Even if one or more vaccines emerge that promise to make people less susceptible to COVID-19, the public-health problem will not be eliminated. But policymakers can avert some foreseeable problems by starting to address key questions about financing and distribution now, argues Richard Haass.
The global toll of the COVID-19 pandemic is enormous: more than a half-million lives lost, hundreds of millions out of work, and trillions of dollars of wealth destroyed. And the disease has by no means run its course; hundreds of thousands more could well die from it.
Not surprisingly, there is tremendous interest in the development of a vaccine, with more than a hundred efforts under way around the world. Several look promising, and one or more may bear fruit – possibly faster than the several years or longer it normally takes to bring a vaccine online.
But even if one or more vaccines emerge that promise to make people less susceptible to COVID-19, the public-health problem will not be eliminated. As any medical expert will attest, vaccines are not panaceas. They are but one tool in the medical arsenal.
No vaccine can be expected to produce complete or lasting immunity in all who take it. Millions will refuse to get vaccinated. And there is the brute fact that there are nearly eight billion men, women, and children on the planet. Manufacturing eight billion doses (or multiples of that if more than one dose is needed) of one or more vaccines and distributing them around the globe could require years, not months. These are all matters of science, manufacturing, and logistics. They are sure to be difficult. But the politics will be at least as challenging.
For starters, who will pay for any vaccine? Companies will expect to recoup their investment in research and development, along with the costs of production and distribution. That is already tens of billions of dollars (and possibly much more) – before the question of profit is even introduced. There is also the related question of how companies that develop a vaccine will be compensated if they are required to license the patents and know-how to producers elsewhere.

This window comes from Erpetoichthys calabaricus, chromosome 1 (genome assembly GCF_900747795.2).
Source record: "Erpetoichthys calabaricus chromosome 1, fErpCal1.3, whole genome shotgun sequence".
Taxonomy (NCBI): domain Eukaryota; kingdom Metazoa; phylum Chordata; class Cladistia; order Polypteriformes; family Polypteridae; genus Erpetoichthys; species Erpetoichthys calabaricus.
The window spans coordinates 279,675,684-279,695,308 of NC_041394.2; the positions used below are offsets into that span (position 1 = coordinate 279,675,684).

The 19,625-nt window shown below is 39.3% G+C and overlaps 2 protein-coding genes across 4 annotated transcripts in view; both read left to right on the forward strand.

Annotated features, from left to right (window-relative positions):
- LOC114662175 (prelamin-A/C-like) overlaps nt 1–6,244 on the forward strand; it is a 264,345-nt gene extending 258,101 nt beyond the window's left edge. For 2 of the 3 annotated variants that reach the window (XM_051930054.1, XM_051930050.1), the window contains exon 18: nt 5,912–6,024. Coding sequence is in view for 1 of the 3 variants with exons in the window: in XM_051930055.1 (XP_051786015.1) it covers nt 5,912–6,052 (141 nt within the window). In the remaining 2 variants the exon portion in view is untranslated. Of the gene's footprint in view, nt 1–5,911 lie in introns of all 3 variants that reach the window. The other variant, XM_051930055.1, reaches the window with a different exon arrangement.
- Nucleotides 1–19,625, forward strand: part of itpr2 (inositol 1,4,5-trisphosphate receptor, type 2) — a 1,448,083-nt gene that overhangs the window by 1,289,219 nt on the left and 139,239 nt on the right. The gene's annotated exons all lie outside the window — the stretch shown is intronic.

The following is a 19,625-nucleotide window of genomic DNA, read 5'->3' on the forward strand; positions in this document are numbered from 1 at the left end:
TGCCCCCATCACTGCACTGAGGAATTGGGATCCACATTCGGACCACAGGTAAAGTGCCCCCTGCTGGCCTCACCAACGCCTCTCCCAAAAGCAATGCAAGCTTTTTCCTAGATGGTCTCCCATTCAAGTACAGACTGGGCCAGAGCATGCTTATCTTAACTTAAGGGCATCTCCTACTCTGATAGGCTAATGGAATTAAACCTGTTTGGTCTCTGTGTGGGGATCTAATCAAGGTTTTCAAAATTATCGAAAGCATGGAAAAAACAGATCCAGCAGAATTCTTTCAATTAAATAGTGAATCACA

The toughest political question of all, though, is likely to concern access. Who should receive the initial doses of any vaccine? Who determines who is allowed into the queue and in what order? What special advantages accrue to the country where a vaccine is developed? To what extent will wealthier countries crowd out poorer ones? Will countries let geopolitics intrude, sharing the vaccine with friends and allies while forcing vulnerable populations in adversary countries to the back of the line?
At the national level, every government should start to think through how it will distribute those vaccines it produces or receives. One idea would be to administer it first to health-care workers, followed by police, firefighters, the military, teachers, and other essential workers. Governments must also consider what priority to give those at higher risk of developing serious complications from COVID-19, such as the elderly and those with preexisting conditions. Should a vaccine be free to some or all?
At the international level, the questions are even more complex. We need to make sure that production can be scaled rapidly, that rules are in place for availability, and that sufficient funds are pledged so that poorer countries are covered. Gavi, the Vaccine Alliance, the World Health Organization, several governments, and the Bill & Melinda Gates Foundation have formed the COVID-19 Vaccine Global Access (COVAX) Facility. Its creators propose that any effective vaccine that emerges be treated as a global public good, to be distributed equally around the world, regardless of where it was invented or of a country’s ability to pay. The WHO has put forward a global allocation framework that seeks to ensure priority for the most vulnerable populations and health-care workers.
But such approaches may be unrealistic. It is not just that the COVAX effort lacks adequate funding, the participation of the United States and China, and clear authority. It is that all governments are sure to come under enormous pressure to take care of their own citizens first. Vaccine nationalism is almost certain to win out over vaccine multilateralism.
Recent history reinforces this skepticism. COVID-19 emerged in China and quickly became a worldwide problem. Responses, though, have been mostly along national lines. Some countries have fared relatively well, thanks to their existing public health systems and political leadership; with others, it has been just the opposite.
Continuing this national-level approach to a vaccine is a recipe for disaster. Only a handful of countries will be able to produce viable vaccines. The approach must be global. The reasons are not just ethical and humanitarian, but also economic and strategic, as global recovery requires collective improvement.
In Iraq, when military progress outpaced planning for the US-led war’s aftermath, the result was chaos, or “catastrophic success.” We cannot afford an analogous outcome here, with success in the laboratory outpacing planning for what comes next. Governments, companies, and nongovernmental organizations need to come together quickly, be it in the COVAX initiative, under the auspices of the United Nations or the G20, or somewhere else. Global governance comes in all shapes and sizes. What is essential is that it comes. The lives of millions, the economic welfare of billions, and social stability everywhere hang in the balance.
Richard N. Haass, President of the Council on Foreign Relations, previously served as Director of Policy Planning for the US State Department (2001-2003).